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Tri-Partisan: Markell Johnson can be the man for State this season

Raleigh, N.C. — A major question facing NC State prior to the season would be if the Wolfpack could find a go-to player. Who will it be?

It‘s hard to be a contender in a league like the Atlantic Coast Conference without a true closer, a guy late in games who you can give the ball to and make a play or score a basket.

Compounding the concern was the fact that NC State returned just three players from the previous season, and none really seemed to be certain to fill that role. Torin Dorn isn‘t your traditional wing in terms of scoring off the dribble and/or setting up other players, and Braxton Beverly is more suited as a complementary piece. Markell Johnson also returns from last season, but he hadn‘t really shown a willingness in the past to look for his shot. Ultimately, a closer not only needs the appropriate skill set, he also has to be able to turn on that “get-a-basket” mentality when necessary.

Allerik Freeman filled that role down the stretch last year, and it led to the Wolfpack‘s late-season surge into the NCAA Tournament. Incoming transfers CJ Bryce and Devon Daniels seemed to be ideal options, but would one of them be capable of doing it in the ACC?

After the Wolfpack‘s 80-65 weekend victory over Vanderbilt, eight games are now in the books. During the final minutes of that contest I believe we finally got a glimpse of who the Pack’s go-to player can, and should, be: The aforementioned Markell Johnson.

NC State led for much of the game but started poorly in the second half. A double-digit lead evaporated, and with 6:40 remaining the Wolfpack was now clinging to just a two-point advantage, 60-58.

That is when Johnson took over.

He had started slow, as he had just four points through the game’s first 33 minutes – but Johnson proceeded to score 15 of the Wolfpack‘s final 20 points, including 11 straight over the next three minutes, which pushed the two-point lead to a commanding 10-point advantage.

Johnson had it working: mid-range jumper, three-pointer from the top of the key, driving, contested left-handed layups in traffic. He even added in a nifty assist to Wyatt Walker for another basket.

Simply put, he took over the game, and it was something that NC State badly needed at that juncture. The showing also gives legitimate hope that this team can reach its potential as a contender in the ACC – something that isn’t as far-fetched as it might sound should Johnson continue his strong play and become the Pack’s unequivocal closer.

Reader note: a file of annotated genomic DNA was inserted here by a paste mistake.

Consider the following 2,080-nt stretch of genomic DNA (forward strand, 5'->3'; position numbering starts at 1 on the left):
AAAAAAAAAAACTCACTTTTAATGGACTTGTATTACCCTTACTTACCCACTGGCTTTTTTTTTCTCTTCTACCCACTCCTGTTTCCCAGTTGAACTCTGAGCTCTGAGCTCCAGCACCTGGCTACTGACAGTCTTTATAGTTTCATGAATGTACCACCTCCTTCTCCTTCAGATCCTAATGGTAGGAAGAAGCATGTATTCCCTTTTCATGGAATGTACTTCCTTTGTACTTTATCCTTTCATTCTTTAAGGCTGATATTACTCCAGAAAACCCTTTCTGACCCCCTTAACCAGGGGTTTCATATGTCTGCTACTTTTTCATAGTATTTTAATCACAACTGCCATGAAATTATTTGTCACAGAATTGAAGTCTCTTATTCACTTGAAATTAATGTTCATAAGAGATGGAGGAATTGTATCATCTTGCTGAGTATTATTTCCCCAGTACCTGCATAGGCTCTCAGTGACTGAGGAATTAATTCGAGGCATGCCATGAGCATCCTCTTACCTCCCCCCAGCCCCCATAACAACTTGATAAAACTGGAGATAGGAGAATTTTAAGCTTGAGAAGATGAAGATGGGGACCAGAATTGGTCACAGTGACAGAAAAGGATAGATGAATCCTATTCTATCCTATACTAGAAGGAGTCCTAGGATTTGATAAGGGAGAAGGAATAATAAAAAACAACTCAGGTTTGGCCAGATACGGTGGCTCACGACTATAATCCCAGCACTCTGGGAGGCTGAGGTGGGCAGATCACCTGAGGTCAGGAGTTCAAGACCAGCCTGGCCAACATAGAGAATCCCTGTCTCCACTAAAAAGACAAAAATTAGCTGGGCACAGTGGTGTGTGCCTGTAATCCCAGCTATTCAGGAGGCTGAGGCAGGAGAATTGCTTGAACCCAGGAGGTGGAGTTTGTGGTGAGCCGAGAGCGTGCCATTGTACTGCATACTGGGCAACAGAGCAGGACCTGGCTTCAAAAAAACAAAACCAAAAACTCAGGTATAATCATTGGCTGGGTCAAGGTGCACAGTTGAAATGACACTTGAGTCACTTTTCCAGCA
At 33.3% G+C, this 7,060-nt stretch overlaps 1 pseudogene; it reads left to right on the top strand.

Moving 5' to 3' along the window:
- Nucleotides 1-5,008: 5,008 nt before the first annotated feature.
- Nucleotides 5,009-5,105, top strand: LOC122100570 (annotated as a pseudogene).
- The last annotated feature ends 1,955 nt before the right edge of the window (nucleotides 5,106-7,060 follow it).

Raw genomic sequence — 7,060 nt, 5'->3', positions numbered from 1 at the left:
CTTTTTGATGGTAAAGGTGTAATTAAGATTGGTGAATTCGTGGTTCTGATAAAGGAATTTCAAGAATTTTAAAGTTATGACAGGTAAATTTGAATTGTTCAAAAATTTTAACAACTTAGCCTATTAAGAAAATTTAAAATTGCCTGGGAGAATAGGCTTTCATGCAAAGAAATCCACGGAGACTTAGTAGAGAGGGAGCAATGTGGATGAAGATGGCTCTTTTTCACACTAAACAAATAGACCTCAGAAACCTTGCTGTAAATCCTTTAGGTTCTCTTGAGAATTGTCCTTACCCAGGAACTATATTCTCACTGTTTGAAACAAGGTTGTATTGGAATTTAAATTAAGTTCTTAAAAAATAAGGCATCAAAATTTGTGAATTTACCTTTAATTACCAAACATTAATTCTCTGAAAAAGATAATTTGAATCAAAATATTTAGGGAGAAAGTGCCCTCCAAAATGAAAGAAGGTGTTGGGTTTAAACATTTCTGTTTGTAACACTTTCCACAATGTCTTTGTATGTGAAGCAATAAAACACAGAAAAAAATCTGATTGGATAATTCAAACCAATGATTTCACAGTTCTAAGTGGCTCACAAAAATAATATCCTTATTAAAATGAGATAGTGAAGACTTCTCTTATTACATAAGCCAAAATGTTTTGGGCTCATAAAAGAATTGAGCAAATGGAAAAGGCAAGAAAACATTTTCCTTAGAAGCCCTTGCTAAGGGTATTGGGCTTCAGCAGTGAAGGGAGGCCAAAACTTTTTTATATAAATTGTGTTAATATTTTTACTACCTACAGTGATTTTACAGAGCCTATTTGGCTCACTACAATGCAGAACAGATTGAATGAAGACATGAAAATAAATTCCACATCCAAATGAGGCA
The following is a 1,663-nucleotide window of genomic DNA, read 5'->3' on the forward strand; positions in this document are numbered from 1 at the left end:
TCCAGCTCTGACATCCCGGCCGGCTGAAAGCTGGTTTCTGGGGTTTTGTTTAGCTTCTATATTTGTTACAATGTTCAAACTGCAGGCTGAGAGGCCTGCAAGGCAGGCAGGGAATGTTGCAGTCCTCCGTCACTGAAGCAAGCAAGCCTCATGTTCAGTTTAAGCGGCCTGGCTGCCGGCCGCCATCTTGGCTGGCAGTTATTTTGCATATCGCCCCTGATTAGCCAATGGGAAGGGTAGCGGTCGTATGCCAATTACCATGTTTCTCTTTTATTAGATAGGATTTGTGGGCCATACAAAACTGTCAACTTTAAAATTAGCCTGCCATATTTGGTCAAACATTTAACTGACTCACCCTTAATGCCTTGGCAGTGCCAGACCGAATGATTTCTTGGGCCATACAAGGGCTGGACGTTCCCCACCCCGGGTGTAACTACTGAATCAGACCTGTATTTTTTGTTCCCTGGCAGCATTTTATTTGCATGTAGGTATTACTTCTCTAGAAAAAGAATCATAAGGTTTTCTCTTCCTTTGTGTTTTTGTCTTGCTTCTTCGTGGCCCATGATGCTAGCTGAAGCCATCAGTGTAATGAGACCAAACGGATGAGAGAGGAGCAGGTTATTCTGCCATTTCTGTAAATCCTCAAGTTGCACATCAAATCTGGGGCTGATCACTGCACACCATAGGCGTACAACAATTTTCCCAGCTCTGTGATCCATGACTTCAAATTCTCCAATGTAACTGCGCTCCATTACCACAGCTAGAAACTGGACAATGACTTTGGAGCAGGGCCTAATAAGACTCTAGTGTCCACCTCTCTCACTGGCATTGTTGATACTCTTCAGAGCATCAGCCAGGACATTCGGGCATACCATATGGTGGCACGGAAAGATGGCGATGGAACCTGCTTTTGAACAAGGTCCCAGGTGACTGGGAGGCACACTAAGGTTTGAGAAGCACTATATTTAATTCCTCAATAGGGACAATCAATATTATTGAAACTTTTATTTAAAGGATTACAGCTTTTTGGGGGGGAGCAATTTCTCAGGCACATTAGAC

We saw glimpses of this potential from Johnson last year. Remember his 20-point, 11-assist effort in the overtime win at North Carolina where he dominated the final five minutes of regulation and overtime?

That is the type of player Johnson can be, and we saw it again on Saturday.

Kevin Keatts has stated multiple times that he wants Johnson to be more aggressive as a scorer. He led the ACC in assists as a sophomore and had a stretch of five-straight double-digit assist games. However, he also had games where he didn‘t score (actually two, against Virginia and Mami) and wasn‘t hunting his own offense. It‘s hard winning each night in this era of basketball if your primary ball-handler isn‘t a consistent scorer.

Part of the reason why Keatts has suggested Johnson be more of a scorer is because the 6-foot-1 guard has worked extremely hard and made major improvements to his offensive game.

When he arrived as a true freshman he really couldn‘t shoot much at all, but over his three seasons in Raleigh virtually all of his shooting percentages have increased across the board.

Johnson has improved his scoring, field goal percentage, 3 point percentage, and free throw percentage each season, and this year he‘s averaging a career high 12.8 points per game. His assists and minutes are down this season, as he‘s averaging just 4.3 assists per game, but that number will pick back up once his minutes rise against better competition.

Season/YearScoring AverageField Goal %3-Point %Free Throw % 2016-17/F 437.7%25.0%57.7%2017-18/S 8.946.0%40.9%60.9%2018-19/Jr12.860.0%50.0%77.8%

Markell Johnson should look to tally more points because he‘s extremely efficient as a scorer. He‘s shooting 60 percent from the field, 50 percent from three-point range, and nearly 80 percent from the free throw line. He is also one of the best passers in the country and is dangerous maneuvering off high ball-screens, the main set in NC State‘s offense. What makes great players so tough to defend? Not only can they score, but they can also create for their teammates. Johnson fits that bill.

This team has plenty of really, really good scoring options and has been a very good offensive team through the first eight games of the season. However, they‘ve needed a guy to step up and be the closer in tight games.

Ideally that guy will be Markell Johnson, and he is starting to realize it – something that should bring smiles to Kevin Keatts, his staff, and Wolfpack fans alike.

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